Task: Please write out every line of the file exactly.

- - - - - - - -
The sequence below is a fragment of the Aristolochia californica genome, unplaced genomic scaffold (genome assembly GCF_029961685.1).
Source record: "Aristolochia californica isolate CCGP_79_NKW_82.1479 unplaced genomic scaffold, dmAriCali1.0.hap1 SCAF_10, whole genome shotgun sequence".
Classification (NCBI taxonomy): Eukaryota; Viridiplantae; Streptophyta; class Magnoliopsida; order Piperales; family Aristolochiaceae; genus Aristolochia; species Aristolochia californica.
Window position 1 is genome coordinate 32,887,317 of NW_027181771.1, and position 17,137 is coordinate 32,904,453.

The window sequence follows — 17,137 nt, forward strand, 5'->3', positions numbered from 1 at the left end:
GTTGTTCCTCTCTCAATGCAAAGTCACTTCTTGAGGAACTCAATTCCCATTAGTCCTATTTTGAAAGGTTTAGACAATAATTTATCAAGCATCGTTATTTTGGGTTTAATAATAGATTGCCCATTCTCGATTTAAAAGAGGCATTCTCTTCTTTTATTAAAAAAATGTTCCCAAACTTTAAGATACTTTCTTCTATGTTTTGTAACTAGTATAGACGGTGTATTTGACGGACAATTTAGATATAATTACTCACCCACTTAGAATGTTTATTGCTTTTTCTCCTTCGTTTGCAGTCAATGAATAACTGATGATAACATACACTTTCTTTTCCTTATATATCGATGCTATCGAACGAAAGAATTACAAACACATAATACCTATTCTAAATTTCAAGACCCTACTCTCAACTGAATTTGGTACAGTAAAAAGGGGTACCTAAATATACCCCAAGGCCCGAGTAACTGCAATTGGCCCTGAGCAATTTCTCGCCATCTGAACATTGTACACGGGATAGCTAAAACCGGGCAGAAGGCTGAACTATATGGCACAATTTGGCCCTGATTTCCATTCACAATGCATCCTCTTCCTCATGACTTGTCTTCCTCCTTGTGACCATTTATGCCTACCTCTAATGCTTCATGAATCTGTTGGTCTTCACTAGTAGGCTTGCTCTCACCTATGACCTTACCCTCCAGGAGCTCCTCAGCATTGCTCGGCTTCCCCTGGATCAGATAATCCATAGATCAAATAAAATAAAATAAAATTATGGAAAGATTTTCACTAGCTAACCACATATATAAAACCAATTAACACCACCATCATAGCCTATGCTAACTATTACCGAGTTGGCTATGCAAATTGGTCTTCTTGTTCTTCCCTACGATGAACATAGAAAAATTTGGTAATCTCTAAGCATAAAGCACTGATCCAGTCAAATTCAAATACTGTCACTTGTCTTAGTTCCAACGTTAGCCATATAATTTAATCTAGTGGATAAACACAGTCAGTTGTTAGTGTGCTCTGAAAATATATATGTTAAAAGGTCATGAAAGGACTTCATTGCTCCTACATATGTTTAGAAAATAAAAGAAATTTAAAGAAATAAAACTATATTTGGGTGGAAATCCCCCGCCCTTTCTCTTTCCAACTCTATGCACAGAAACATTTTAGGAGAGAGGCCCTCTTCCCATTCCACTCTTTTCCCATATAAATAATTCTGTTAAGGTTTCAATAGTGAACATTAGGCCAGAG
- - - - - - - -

The sequence below is a fragment of the Aristolochia californica genome, unplaced genomic scaffold (genome assembly GCF_029961685.1).
Source record: "Aristolochia californica isolate CCGP_79_NKW_82.1479 unplaced genomic scaffold, dmAriCali1.0.hap1 SCAF_10, whole genome shotgun sequence".
Classification (NCBI taxonomy): Eukaryota; Viridiplantae; Streptophyta; class Magnoliopsida; order Piperales; family Aristolochiaceae; genus Aristolochia; species Aristolochia californica.
Window position 1 is genome coordinate 32,887,317 of NW_027181771.1, and position 17,137 is coordinate 32,904,453.

The window sequence follows — 17,137 nt, forward strand, 5'->3', positions numbered from 1 at the left end:
GTTGTTCCTCTCTCAATGCAAAGTCACTTCTTGAGGAACTCAATTCCCATTAGTCCTATTTTGAAAGGTTTAGACAATAATTTATCAAGCATCGTTATTTTGGGTTTAATAATAGATTGCCCATTCTCGATTTAAAAGAGGCATTCTCTTCTTTTATTAAAAAAATGTTCCCAAACTTTAAGATACTTTCTTCTATGTTTTGTAACTAGTATAGACGGTGTATTTGACGGACAATTTAGATATAATTACTCACCCACTTAGAATGTTTATTGCTTTTTCTCCTTCGTTTGCAGTCAATGAATAACTGATGATAACATACACTTTCTTTTCCTTATATATCGATGCTATCGAACGAAAGAATTACAAACACATAATACCTATTCTAAATTTCAAGACCCTACTCTCAACTGAATTTGGTACAGTAAAAAGGGGTACCTAAATATACCCCAAGGCCCGAGTAACTGCAATTGGCCCTGAGCAATTTCTCGCCATCTGAACATTGTACACGGGATAGCTAAAACCGGGCAGAAGGCTGAACTATATGGCACAATTTGGCCCTGATTTCCATTCACAATGCATCCTCTTCCTCATGACTTGTCTTCCTCCTTGTGACCATTTATGCCTACCTCTAATGCTTCATGAATCTGTTGGTCTTCACTAGTAGGCTTGCTCTCACCTATGACCTTACCCTCCAGGAGCTCCTCAGCATTGCTCGGCTTCCCCTGGATCAGATAATCCATAGATCAAATAAAATAAAATAAAATTATGGAAAGATTTTCACTAGCTAACCACATATATAAAACCAATTAACACCACCATCATAGCCTATGCTAACTATTACCGAGTTGGCTATGCAAATTGGTCTTCTTGTTCTTCCCTACGATGAACATAGAAAAATTTGGTAATCTCTAAGCATAAAGCACTGATCCAGTCAAATTCAAATACTGTCACTTGTCTTAGTTCCAACGTTAGCCATATAATTTAATCTAGTGGATAAACACAGTCAGTTGTTAGTGTGCTCTGAAAATATATATGTTAAAAGGTCATGAAAGGACTTCATTGCTCCTACATATGTTTAGAAAATAAAAGAAATTTAAAGAAATAAAACTATATTTGGGTGGAAATCCCCCGCCCTTTCTCTTTCCAACTCTATGCACAGAAACATTTTAGGAGAGAGGCCCTCTTCCCATTCCACTCTTTTCCCATATAAATAATTCTGTTAAGGTTTCAATAGTGAACATTAGGCCAGAG